Gilded Age Glamour at Flagler’s Hotel Ponce de Leon

July 3rd, 2014

Time to board the Florida East Coast Railway train and head up north to St. Augustine for this week’s summer historic road trip. St. Augustine is a city that boasts a diverse, multicultural history dating back to Spanish explorer Juan Ponce de León’s 1513 arrival. Standard Oil tycoon Henry Flagler envisioned an “American Riviera” getaway for visitors escaping the harsh Northern winters. Flagler enjoyed St. Augustine’s picturesque setting and subtropical climate. To promote travel and leisure activities Flagler embarked on establishing St. Augustine as the resort capital of the world. By the end of 1888, his three grand hotels-the Ponce de Leon, the Alcazar, and the Casa Monica/Hotel Cordova-were bustling with tourists and high-profiled names.

Ponce de Leon pre1900Hotel Ponce de Leon, St. Augustine, Florida. Photo Courtesy: State Archives of Florida, Florida Memory 

The most extravagant of these hotels and the first to be built was the Ponce de Leon. Flagler hired the newly formed firm Carrère & Hastings to design the hotel. The firm is best known for the New York Public Library. John M. Carrère (1858-1911) and Thomas Hastings (1860-1929) both met while studying architecture at the internationally renowned École des Beaux-Arts in Paris. In early 1885 they formed their firm and their first project was to design Flagler’s new hotel. The ambitious project involved heavy research on hotel architecture in relation to Florida’s dynamic history and sunny weather. The end result was a hotel made of concrete with crushed coquina limestone, an indigenous material in St. Augustine. The Ponce de Leon was one of the first buildings in the United States constructed with concrete.

Architectural historian Susan R. Braden has noted the significance using concrete in Flagler’s hotels. “The three extraordinary hotels recalled historic coquina-based concrete building traditions in St. Augustine. In addition, they reflected the often flamboyant taste for historically stylish architecture so popular during the Gilded Age, and they revealed the aesthetic and technical potentials of modern concrete construction. At a time when most American hotels displayed predictably rectangular ground plans and Stick or Queen Anne detailing, these three resort hotels boldly and evocatively referenced Florida’s Mediterranean-like setting and St. Augustine’s Spanish colonial past.”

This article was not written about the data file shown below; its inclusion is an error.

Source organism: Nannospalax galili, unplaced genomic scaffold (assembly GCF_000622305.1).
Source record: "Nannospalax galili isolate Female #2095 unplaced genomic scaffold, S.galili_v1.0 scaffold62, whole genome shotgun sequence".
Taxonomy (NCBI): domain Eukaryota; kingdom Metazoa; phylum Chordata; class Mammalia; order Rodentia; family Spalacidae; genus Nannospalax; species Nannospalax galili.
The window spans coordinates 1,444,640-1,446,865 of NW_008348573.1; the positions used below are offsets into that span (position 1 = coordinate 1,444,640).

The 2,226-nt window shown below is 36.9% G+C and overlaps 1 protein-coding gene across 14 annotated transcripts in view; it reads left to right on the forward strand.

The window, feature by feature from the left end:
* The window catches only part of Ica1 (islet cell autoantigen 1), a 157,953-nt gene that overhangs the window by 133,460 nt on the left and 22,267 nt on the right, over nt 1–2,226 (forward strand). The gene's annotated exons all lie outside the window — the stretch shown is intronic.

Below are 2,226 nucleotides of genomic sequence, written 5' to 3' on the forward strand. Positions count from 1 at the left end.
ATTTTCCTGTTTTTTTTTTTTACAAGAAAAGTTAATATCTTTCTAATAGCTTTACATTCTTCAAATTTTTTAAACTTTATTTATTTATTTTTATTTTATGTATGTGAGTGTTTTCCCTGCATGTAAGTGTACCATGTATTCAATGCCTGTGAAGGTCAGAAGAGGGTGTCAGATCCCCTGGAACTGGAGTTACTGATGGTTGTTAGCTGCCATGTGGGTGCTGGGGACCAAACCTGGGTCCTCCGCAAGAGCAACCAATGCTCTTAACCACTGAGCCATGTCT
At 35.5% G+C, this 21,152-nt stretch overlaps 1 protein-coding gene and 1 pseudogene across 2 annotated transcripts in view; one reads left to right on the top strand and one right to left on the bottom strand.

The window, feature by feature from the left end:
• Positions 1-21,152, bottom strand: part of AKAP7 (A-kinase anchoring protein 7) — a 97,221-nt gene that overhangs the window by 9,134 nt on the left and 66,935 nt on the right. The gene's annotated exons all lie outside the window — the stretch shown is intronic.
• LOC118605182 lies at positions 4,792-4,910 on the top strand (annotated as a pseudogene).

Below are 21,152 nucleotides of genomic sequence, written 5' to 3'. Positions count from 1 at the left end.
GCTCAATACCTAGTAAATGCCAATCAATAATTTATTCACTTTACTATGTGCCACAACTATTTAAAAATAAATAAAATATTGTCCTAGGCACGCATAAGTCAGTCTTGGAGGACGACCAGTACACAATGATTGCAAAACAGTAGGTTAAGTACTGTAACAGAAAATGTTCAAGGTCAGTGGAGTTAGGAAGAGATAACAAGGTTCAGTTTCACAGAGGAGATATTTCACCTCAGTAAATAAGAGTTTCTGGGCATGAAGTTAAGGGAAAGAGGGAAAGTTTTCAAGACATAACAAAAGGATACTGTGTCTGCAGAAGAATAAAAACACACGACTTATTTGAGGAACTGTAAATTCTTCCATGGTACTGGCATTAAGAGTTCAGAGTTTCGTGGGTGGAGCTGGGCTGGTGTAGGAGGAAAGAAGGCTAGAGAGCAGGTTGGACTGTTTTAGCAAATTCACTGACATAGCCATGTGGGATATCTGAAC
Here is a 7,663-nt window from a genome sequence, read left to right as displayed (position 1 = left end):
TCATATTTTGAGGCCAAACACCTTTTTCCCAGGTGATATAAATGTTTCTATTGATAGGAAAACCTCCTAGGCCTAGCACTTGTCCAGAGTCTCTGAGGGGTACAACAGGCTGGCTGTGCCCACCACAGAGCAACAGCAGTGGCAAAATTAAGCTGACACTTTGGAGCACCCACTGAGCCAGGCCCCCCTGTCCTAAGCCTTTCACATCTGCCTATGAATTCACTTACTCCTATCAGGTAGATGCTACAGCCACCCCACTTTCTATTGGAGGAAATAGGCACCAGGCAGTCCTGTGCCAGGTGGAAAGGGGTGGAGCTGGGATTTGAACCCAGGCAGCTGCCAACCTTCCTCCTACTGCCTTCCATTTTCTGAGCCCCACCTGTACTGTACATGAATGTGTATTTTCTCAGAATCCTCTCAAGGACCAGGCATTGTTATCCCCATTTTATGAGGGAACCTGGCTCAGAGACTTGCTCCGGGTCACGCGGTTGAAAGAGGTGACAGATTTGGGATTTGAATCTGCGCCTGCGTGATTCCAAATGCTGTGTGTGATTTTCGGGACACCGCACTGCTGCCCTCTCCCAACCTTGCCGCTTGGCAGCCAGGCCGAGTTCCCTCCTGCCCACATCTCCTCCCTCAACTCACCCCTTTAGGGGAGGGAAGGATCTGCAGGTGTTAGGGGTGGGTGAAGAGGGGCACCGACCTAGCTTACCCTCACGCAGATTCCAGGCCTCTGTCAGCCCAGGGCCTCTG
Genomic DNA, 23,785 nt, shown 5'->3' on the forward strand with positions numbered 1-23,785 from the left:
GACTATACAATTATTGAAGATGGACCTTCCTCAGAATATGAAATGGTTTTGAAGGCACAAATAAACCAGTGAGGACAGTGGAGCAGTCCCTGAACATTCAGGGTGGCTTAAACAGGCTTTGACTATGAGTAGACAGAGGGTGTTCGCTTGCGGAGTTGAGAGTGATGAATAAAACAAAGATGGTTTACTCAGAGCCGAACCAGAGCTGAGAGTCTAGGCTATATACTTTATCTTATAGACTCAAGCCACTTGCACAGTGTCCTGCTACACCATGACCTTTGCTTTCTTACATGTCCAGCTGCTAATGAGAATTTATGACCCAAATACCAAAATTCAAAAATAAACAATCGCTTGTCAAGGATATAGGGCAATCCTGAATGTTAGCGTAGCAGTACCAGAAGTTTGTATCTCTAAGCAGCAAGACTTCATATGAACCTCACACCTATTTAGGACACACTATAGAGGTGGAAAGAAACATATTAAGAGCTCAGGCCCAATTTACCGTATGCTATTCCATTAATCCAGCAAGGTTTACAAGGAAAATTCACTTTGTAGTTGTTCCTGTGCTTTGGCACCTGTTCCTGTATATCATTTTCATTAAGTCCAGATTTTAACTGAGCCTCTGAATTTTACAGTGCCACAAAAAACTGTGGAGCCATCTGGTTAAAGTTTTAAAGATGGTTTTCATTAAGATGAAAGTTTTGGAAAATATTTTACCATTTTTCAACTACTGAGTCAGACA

Ground broke in 1885 and the $2.5 million hotel opened to the public on January 12, 1888. The six acre hotel embodied a Beaux-Arts design with Spanish Renaissance-style influence. The Ponce de Leon’s exterior was decorated with an array of vibrant colors that speak to Florida’s climate: orange clay roof tiles, red Georgia brick trim, and cast terra-cotta decorations. Louis Comfort Tiffany and Company also contributed to the many stained-glass windows.

The Dining Hall_Flagler_CollegeFlagler College Dining Hall. Tiffany designed stained-glass. © Maksim Sundukov 

The Hotel was in business for nearly a century and served as a Coast Guard Training Center during World War II. In 1967 the Ponce de Leon ended operations and then became part of the newly founded Flagler College campus in 1968. Initially a women’s college, Flagler College became coeducational in 1971. Today it is a leading liberal arts colleges in the state.

Hotel Ponce de Leon and Residence Hall (aerial view), Flagler CollegeFlagler College Campus

For a definitive review of Flagler’s Florida resorts, refer to Susan R. Braden’s The Architecture of Leisure: The Florida Resort Hotels of Henry Flagler and Henry Plant (2002).

-Marvin Aguilar

Take a Dive into Miami Beach’s Roman Pools

June 20th, 2014